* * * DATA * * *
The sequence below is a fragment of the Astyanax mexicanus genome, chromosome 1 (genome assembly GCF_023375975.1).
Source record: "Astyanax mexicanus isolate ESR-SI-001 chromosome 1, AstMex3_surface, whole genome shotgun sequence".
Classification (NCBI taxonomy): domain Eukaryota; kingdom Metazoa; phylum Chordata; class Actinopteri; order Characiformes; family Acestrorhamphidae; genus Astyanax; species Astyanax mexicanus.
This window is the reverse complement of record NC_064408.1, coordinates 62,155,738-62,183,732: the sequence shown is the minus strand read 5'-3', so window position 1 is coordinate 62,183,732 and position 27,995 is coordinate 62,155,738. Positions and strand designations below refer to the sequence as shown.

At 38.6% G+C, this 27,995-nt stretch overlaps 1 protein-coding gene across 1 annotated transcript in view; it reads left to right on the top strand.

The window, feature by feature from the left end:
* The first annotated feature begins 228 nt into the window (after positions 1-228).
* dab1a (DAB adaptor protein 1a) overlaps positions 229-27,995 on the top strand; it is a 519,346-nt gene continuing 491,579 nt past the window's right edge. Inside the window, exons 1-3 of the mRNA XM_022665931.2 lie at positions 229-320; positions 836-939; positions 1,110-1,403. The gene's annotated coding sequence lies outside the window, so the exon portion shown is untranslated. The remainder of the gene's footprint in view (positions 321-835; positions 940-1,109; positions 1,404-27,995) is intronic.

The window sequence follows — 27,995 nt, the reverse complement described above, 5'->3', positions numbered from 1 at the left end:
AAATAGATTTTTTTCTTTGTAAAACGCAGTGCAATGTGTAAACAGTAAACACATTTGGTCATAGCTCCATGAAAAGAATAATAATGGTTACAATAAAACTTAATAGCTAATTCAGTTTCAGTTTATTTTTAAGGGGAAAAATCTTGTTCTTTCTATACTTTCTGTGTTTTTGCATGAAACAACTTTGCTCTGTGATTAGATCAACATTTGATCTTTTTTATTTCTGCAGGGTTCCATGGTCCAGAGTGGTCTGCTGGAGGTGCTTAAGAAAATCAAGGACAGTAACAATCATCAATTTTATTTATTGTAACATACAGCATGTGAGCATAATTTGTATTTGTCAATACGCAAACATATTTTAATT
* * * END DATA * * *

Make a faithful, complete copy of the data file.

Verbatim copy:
The sequence below is a fragment of the Astyanax mexicanus genome, chromosome 1 (genome assembly GCF_023375975.1).
Source record: "Astyanax mexicanus isolate ESR-SI-001 chromosome 1, AstMex3_surface, whole genome shotgun sequence".
Classification (NCBI taxonomy): domain Eukaryota; kingdom Metazoa; phylum Chordata; class Actinopteri; order Characiformes; family Acestrorhamphidae; genus Astyanax; species Astyanax mexicanus.
This window is the reverse complement of record NC_064408.1, coordinates 62,155,738-62,183,732: the sequence shown is the minus strand read 5'-3', so window position 1 is coordinate 62,183,732 and position 27,995 is coordinate 62,155,738. Positions and strand designations below refer to the sequence as shown.

At 38.6% G+C, this 27,995-nt stretch overlaps 1 protein-coding gene across 1 annotated transcript in view; it reads left to right on the top strand.

The window, feature by feature from the left end:
* The first annotated feature begins 228 nt into the window (after positions 1-228).
* dab1a (DAB adaptor protein 1a) overlaps positions 229-27,995 on the top strand; it is a 519,346-nt gene continuing 491,579 nt past the window's right edge. Inside the window, exons 1-3 of the mRNA XM_022665931.2 lie at positions 229-320; positions 836-939; positions 1,110-1,403. The gene's annotated coding sequence lies outside the window, so the exon portion shown is untranslated. The remainder of the gene's footprint in view (positions 321-835; positions 940-1,109; positions 1,404-27,995) is intronic.

The window sequence follows — 27,995 nt, the reverse complement described above, 5'->3', positions numbered from 1 at the left end:
AAATAGATTTTTTTCTTTGTAAAACGCAGTGCAATGTGTAAACAGTAAACACATTTGGTCATAGCTCCATGAAAAGAATAATAATGGTTACAATAAAACTTAATAGCTAATTCAGTTTCAGTTTATTTTTAAGGGGAAAAATCTTGTTCTTTCTATACTTTCTGTGTTTTTGCATGAAACAACTTTGCTCTGTGATTAGATCAACATTTGATCTTTTTTATTTCTGCAGGGTTCCATGGTCCAGAGTGGTCTGCTGGAGGTGCTTAAGAAAATCAAGGACAGTAACAATCATCAATTTTATTTATTGTAACATACAGCATGTGAGCATAATTTGTATTTGTCAATACGCAAACATATTTTAATT